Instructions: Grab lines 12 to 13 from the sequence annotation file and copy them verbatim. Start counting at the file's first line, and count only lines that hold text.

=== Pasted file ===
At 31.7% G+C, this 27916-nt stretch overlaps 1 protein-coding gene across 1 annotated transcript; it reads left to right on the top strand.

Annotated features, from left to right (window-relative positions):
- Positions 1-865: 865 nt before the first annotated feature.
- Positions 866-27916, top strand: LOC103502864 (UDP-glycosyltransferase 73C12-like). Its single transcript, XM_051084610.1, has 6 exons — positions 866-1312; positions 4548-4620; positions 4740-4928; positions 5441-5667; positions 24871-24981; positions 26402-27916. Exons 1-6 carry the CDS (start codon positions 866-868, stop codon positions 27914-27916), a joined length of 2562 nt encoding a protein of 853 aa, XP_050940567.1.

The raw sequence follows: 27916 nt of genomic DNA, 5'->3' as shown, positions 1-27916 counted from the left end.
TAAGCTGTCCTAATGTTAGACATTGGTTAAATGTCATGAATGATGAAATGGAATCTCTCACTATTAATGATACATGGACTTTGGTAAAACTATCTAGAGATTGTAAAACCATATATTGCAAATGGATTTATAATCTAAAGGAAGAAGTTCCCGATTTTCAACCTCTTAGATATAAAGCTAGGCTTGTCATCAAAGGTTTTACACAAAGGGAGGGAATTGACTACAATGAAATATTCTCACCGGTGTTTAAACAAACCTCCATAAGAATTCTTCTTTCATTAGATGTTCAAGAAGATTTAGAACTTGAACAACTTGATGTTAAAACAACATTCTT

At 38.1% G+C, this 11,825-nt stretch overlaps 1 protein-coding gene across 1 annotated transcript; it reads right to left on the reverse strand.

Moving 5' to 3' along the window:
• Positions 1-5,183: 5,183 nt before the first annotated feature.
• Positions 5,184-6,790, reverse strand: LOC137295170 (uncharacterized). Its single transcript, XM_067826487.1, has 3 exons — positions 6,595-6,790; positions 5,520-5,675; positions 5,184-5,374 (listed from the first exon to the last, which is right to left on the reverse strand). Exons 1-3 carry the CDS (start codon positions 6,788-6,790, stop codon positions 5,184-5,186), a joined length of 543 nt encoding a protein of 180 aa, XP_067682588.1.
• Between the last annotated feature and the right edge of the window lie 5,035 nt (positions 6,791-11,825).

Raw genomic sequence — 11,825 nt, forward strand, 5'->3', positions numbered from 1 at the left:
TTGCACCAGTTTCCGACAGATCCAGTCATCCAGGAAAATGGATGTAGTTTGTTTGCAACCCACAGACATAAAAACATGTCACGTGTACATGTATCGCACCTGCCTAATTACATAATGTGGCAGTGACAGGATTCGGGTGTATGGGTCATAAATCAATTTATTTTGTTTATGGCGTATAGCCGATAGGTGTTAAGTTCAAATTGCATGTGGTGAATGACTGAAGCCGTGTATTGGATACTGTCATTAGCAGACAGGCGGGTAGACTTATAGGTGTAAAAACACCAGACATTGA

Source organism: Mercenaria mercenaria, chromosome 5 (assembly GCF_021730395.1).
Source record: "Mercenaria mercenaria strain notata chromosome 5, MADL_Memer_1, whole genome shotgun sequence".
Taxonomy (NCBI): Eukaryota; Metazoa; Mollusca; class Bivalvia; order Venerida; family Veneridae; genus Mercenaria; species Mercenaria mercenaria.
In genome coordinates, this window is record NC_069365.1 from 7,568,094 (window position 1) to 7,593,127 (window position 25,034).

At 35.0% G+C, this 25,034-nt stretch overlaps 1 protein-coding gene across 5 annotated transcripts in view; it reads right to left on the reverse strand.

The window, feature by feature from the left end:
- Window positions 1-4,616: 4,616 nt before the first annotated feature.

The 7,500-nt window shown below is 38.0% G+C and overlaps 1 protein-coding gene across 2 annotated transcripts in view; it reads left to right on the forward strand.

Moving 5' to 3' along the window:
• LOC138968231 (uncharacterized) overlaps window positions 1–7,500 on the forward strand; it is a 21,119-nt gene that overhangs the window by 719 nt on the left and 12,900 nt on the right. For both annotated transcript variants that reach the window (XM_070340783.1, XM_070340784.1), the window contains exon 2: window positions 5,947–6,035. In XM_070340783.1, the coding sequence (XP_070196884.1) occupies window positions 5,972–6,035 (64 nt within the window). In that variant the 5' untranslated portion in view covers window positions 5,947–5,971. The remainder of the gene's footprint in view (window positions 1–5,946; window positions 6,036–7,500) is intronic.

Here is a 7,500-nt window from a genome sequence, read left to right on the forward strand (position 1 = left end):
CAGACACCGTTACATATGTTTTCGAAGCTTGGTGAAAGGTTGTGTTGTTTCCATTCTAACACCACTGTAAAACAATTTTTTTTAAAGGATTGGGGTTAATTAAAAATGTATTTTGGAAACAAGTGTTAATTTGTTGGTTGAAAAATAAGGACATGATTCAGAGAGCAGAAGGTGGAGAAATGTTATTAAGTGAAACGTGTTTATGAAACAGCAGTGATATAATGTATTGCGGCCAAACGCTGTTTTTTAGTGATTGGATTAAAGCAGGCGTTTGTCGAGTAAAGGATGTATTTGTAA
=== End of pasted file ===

Raw genomic sequence — 11,825 nt, forward strand, 5'->3', positions numbered from 1 at the left:
TTGCACCAGTTTCCGACAGATCCAGTCATCCAGGAAAATGGATGTAGTTTGTTTGCAACCCACAGACATAAAAACATGTCACGTGTACATGTATCGCACCTGCCTAATTACATAATGTGGCAGTGACAGGATTCGGGTGTATGGGTCATAAATCAATTTATTTTGTTTATGGCGTATAGCCGATAGGTGTTAAGTTCAAATTGCATGTGGTGAATGACTGAAGCCGTGTATTGGATACTGTCATTAGCAGACAGGCGGGTAGACTTATAGGTGTAAAAACACCAGACATTGA